Author : cchatfield
It took only a moment of eye contact for the stranger to change his evaluation from “boy” to “young man.” It was a useless habit leftover from before the outbreak: assuming a young body meant innocence or an unblemished mind.
Even the smallest child, a girl of four or five, glared at him with wary eyes until her father gruffly assured the children that the stranger posed no threat of infection. It took the better part of the first day he spent in the cramped (but, more importantly, warm and well-stocked) farmhouse with the rugged family of survivors before childish curiosity won over.
But even after the younger ones were sitting on his lap, enthralled by his leather gloves and the maze of hidden pockets sewn into his jacket, the young man would only scowl at him in passing, not letting the stranger’s presence interrupt the work of survival.
Nonetheless, the stranger knew that more often than not the young man was listening intently through the wall to the stories being told of journeys through deserted cities populated by nothing more than drafty winds and punctured buildings.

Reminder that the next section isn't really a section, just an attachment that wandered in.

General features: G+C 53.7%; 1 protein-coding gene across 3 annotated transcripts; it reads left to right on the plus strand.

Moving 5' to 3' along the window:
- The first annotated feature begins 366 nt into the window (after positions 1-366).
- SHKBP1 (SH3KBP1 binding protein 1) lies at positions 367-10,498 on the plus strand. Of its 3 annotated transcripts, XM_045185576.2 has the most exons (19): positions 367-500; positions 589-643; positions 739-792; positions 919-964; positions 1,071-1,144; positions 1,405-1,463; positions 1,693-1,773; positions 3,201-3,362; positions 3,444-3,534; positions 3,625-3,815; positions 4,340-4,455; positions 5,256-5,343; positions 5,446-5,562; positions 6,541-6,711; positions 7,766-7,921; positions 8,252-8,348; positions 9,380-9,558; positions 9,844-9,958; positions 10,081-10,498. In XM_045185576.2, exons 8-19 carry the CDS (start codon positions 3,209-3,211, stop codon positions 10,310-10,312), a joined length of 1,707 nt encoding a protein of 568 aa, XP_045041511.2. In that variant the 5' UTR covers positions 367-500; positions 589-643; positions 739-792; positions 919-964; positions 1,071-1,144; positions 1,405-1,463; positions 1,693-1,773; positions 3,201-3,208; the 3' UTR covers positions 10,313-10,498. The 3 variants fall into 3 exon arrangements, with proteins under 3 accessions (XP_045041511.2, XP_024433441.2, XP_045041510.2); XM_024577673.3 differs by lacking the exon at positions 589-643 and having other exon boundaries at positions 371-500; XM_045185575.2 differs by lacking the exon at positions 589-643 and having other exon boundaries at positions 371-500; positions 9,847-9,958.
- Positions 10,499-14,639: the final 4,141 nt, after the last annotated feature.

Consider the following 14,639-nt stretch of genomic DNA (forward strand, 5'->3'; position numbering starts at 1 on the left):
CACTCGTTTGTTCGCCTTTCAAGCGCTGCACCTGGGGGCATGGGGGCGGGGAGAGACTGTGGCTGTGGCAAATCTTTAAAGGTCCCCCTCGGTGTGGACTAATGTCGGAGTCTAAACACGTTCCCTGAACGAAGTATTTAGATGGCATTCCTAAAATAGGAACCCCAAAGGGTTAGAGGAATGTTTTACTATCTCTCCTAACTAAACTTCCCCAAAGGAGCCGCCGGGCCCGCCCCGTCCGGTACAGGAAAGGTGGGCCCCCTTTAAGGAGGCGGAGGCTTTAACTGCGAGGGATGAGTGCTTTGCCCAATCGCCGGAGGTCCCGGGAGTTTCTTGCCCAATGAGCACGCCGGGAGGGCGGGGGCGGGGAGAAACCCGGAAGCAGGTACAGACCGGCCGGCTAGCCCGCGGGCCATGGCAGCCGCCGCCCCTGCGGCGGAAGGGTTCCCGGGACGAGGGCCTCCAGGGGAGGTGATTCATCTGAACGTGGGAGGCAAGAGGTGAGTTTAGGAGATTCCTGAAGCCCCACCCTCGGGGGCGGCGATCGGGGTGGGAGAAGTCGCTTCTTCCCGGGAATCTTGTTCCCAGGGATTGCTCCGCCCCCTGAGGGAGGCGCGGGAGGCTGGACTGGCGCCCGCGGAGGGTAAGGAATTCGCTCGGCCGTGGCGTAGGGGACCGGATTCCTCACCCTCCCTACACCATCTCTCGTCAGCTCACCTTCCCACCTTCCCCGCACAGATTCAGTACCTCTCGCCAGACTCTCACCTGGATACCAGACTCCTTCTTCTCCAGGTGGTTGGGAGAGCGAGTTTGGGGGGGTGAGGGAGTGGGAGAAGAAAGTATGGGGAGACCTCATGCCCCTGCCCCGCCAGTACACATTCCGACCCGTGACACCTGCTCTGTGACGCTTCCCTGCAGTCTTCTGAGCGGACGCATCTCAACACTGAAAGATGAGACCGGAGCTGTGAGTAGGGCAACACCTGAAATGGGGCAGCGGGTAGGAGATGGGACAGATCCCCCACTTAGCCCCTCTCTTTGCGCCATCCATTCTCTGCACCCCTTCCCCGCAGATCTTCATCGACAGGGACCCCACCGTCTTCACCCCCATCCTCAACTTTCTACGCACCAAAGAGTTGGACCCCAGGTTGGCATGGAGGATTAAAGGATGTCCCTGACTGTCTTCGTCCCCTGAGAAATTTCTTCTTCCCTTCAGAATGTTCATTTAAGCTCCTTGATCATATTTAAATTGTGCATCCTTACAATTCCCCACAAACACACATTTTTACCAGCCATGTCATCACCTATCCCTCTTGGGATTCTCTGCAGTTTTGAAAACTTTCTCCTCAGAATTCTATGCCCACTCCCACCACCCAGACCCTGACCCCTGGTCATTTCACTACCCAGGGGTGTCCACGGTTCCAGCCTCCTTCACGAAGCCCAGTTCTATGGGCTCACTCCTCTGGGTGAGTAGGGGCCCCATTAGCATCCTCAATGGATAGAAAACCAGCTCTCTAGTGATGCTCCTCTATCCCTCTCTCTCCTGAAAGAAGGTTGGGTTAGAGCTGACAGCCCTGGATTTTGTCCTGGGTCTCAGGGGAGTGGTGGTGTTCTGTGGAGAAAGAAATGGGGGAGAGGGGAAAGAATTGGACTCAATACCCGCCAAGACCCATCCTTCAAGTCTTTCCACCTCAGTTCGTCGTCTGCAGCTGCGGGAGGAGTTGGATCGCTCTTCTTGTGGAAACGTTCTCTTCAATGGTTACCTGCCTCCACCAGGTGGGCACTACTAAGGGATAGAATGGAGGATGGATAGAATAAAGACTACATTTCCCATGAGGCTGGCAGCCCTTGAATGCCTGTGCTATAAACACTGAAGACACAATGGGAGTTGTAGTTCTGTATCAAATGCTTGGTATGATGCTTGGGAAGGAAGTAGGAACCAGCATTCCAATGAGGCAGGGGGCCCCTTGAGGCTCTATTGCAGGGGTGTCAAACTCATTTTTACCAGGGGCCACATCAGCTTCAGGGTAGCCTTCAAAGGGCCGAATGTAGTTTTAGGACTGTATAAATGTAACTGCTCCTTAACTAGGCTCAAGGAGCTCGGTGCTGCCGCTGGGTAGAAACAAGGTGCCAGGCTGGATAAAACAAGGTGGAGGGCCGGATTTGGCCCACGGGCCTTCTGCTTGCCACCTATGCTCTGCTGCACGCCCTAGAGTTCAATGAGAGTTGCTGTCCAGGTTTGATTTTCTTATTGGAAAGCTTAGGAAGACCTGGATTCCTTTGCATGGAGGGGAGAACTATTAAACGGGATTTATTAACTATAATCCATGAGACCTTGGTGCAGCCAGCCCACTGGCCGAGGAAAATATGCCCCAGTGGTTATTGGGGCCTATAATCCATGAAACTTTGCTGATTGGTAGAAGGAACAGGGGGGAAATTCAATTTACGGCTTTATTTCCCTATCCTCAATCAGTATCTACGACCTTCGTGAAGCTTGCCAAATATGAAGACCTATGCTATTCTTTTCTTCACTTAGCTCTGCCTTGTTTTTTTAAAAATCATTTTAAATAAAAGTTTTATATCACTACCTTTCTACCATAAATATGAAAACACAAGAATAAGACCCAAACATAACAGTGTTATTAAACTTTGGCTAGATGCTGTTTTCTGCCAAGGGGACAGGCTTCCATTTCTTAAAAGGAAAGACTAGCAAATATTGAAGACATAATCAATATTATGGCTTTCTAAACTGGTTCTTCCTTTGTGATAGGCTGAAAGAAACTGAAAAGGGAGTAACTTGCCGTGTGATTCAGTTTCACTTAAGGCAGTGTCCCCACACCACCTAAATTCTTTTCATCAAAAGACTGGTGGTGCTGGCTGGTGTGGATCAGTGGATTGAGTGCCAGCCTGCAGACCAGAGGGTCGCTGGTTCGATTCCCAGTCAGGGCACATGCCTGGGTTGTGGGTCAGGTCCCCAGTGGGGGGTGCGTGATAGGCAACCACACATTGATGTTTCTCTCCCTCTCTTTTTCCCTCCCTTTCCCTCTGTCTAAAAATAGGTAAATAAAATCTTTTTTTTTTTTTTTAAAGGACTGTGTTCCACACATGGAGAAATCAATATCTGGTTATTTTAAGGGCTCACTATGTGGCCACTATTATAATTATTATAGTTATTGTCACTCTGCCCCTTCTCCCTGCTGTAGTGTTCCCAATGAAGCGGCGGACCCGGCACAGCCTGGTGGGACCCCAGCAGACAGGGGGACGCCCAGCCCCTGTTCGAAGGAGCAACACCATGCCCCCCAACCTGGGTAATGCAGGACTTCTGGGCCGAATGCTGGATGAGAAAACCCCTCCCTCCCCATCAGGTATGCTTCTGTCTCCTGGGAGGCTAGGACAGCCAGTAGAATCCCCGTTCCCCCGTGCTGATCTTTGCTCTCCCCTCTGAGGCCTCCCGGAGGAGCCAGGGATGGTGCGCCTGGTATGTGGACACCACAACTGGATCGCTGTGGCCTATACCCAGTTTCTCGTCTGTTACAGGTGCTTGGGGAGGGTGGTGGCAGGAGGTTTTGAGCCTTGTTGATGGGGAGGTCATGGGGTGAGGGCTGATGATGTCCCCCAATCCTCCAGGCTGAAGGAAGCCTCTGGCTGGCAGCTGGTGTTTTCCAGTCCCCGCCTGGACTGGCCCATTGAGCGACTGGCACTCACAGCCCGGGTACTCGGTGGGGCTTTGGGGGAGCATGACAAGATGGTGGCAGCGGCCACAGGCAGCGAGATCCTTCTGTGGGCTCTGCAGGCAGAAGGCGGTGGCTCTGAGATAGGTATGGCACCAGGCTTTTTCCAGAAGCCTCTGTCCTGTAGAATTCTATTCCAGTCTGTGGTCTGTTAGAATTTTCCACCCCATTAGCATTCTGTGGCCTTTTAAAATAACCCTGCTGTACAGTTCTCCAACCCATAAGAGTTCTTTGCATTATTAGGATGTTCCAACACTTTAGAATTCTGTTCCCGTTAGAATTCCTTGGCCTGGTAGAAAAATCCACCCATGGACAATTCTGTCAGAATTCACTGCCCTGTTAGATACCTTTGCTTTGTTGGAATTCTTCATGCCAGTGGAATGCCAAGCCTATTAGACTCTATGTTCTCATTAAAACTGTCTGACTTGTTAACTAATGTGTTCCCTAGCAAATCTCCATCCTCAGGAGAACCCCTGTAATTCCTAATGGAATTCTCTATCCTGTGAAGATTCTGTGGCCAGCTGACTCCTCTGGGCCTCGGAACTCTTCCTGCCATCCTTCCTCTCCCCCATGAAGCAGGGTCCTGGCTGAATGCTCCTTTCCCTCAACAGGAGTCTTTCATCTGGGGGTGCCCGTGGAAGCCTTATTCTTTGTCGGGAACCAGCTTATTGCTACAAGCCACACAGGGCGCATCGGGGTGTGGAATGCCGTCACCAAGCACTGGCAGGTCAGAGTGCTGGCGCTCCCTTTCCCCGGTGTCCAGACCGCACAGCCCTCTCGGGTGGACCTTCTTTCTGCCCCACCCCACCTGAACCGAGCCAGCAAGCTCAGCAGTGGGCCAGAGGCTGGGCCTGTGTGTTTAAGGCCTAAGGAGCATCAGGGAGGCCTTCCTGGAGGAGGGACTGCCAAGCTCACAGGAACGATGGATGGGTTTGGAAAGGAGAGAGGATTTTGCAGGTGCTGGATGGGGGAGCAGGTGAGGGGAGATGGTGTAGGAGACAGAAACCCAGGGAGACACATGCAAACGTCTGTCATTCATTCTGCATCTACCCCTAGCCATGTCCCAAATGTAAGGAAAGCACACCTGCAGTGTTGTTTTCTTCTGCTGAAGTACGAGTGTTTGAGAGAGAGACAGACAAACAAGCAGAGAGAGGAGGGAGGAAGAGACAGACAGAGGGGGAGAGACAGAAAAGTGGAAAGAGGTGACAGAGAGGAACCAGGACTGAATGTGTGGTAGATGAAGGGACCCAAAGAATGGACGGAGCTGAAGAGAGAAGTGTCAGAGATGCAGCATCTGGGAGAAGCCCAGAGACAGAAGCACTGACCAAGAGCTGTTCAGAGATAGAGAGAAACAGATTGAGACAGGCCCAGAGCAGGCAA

Of course, the children more interested in any survivors he’d stumbled upon. Stories with happy endings that to them, with humanity on the verge of extinction, had become just that. Stories. He obliged with tales of families and friends, communities and hermits living idyllic lives in empty mansions or on tropical islands. Always last, and always in a quiet voice, he told them of a mad scientist he’d met just before finding the farm. A forgotten genius who’d done the impossible. Found a cure. The children would gape at him, unable to imagine a life without infection.
Three children, one young man, and two adults, including the stranger. Pooling resources, they would have more than enough lethal dosages.
The mother had succumbed to the disease, lacking whatever immune fortification the children seemed to have inherited from their father. But even that, the stranger knew, would not be enough to protect them from the new wave of infection he’d seen crashing towards them on the wings of birds and insects.
The children’s father agreed to the plan with bitter resignation. He’d known the day would come. It was his decision to tell his eldest son and he asked the stranger to be present.
After, the young man’s eyes softened for just a moment as he searched their faces. “But…but what about the…” he gestured helplessly, unable to ask.
Gently, the stranger placed a heavy hand on the boy’s shoulder. “Stories are for children.”
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